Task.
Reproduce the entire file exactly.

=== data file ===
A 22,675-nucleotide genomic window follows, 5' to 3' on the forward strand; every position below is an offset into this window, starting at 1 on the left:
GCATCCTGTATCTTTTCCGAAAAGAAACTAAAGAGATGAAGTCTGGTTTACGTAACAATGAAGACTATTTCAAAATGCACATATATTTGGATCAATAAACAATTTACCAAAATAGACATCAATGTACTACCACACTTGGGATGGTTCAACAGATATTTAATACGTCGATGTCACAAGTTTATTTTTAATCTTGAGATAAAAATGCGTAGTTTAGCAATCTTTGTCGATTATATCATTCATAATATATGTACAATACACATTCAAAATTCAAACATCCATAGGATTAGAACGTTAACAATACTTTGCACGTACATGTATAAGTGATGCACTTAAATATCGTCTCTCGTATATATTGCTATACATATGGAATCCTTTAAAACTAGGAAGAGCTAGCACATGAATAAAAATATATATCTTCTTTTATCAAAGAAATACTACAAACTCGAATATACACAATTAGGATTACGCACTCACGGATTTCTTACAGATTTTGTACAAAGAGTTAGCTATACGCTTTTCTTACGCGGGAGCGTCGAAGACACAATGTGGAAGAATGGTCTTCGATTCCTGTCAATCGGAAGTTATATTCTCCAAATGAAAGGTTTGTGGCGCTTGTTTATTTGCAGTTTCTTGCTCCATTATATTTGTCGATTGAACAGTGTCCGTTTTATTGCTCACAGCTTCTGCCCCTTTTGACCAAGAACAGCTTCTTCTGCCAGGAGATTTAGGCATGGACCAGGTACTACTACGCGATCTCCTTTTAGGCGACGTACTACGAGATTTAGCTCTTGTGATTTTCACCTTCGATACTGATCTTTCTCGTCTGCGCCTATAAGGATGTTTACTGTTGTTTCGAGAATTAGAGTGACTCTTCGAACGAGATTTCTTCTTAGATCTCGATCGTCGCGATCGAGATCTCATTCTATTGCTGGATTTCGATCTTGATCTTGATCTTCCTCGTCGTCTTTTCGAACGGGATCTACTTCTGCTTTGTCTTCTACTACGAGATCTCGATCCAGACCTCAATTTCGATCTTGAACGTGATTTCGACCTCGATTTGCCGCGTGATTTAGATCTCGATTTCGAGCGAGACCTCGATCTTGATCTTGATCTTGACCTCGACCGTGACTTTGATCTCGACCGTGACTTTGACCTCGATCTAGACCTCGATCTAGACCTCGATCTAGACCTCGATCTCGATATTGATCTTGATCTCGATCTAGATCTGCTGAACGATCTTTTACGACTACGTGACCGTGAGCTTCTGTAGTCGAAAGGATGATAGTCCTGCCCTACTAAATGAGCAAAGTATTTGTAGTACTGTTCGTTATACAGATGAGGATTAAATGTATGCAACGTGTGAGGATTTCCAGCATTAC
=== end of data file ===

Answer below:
A 22,675-nucleotide genomic window follows, 5' to 3' on the forward strand; every position below is an offset into this window, starting at 1 on the left:
GCATCCTGTATCTTTTCCGAAAAGAAACTAAAGAGATGAAGTCTGGTTTACGTAACAATGAAGACTATTTCAAAATGCACATATATTTGGATCAATAAACAATTTACCAAAATAGACATCAATGTACTACCACACTTGGGATGGTTCAACAGATATTTAATACGTCGATGTCACAAGTTTATTTTTAATCTTGAGATAAAAATGCGTAGTTTAGCAATCTTTGTCGATTATATCATTCATAATATATGTACAATACACATTCAAAATTCAAACATCCATAGGATTAGAACGTTAACAATACTTTGCACGTACATGTATAAGTGATGCACTTAAATATCGTCTCTCGTATATATTGCTATACATATGGAATCCTTTAAAACTAGGAAGAGCTAGCACATGAATAAAAATATATATCTTCTTTTATCAAAGAAATACTACAAACTCGAATATACACAATTAGGATTACGCACTCACGGATTTCTTACAGATTTTGTACAAAGAGTTAGCTATACGCTTTTCTTACGCGGGAGCGTCGAAGACACAATGTGGAAGAATGGTCTTCGATTCCTGTCAATCGGAAGTTATATTCTCCAAATGAAAGGTTTGTGGCGCTTGTTTATTTGCAGTTTCTTGCTCCATTATATTTGTCGATTGAACAGTGTCCGTTTTATTGCTCACAGCTTCTGCCCCTTTTGACCAAGAACAGCTTCTTCTGCCAGGAGATTTAGGCATGGACCAGGTACTACTACGCGATCTCCTTTTAGGCGACGTACTACGAGATTTAGCTCTTGTGATTTTCACCTTCGATACTGATCTTTCTCGTCTGCGCCTATAAGGATGTTTACTGTTGTTTCGAGAATTAGAGTGACTCTTCGAACGAGATTTCTTCTTAGATCTCGATCGTCGCGATCGAGATCTCATTCTATTGCTGGATTTCGATCTTGATCTTGATCTTCCTCGTCGTCTTTTCGAACGGGATCTACTTCTGCTTTGTCTTCTACTACGAGATCTCGATCCAGACCTCAATTTCGATCTTGAACGTGATTTCGACCTCGATTTGCCGCGTGATTTAGATCTCGATTTCGAGCGAGACCTCGATCTTGATCTTGATCTTGACCTCGACCGTGACTTTGATCTCGACCGTGACTTTGACCTCGATCTAGACCTCGATCTAGACCTCGATCTAGACCTCGATCTCGATATTGATCTTGATCTCGATCTAGATCTGCTGAACGATCTTTTACGACTACGTGACCGTGAGCTTCTGTAGTCGAAAGGATGATAGTCCTGCCCTACTAAATGAGCAAAGTATTTGTAGTACTGTTCGTTATACAGATGAGGATTAAATGTATGCAACGTGTGAGGATTTCCAGCATTAC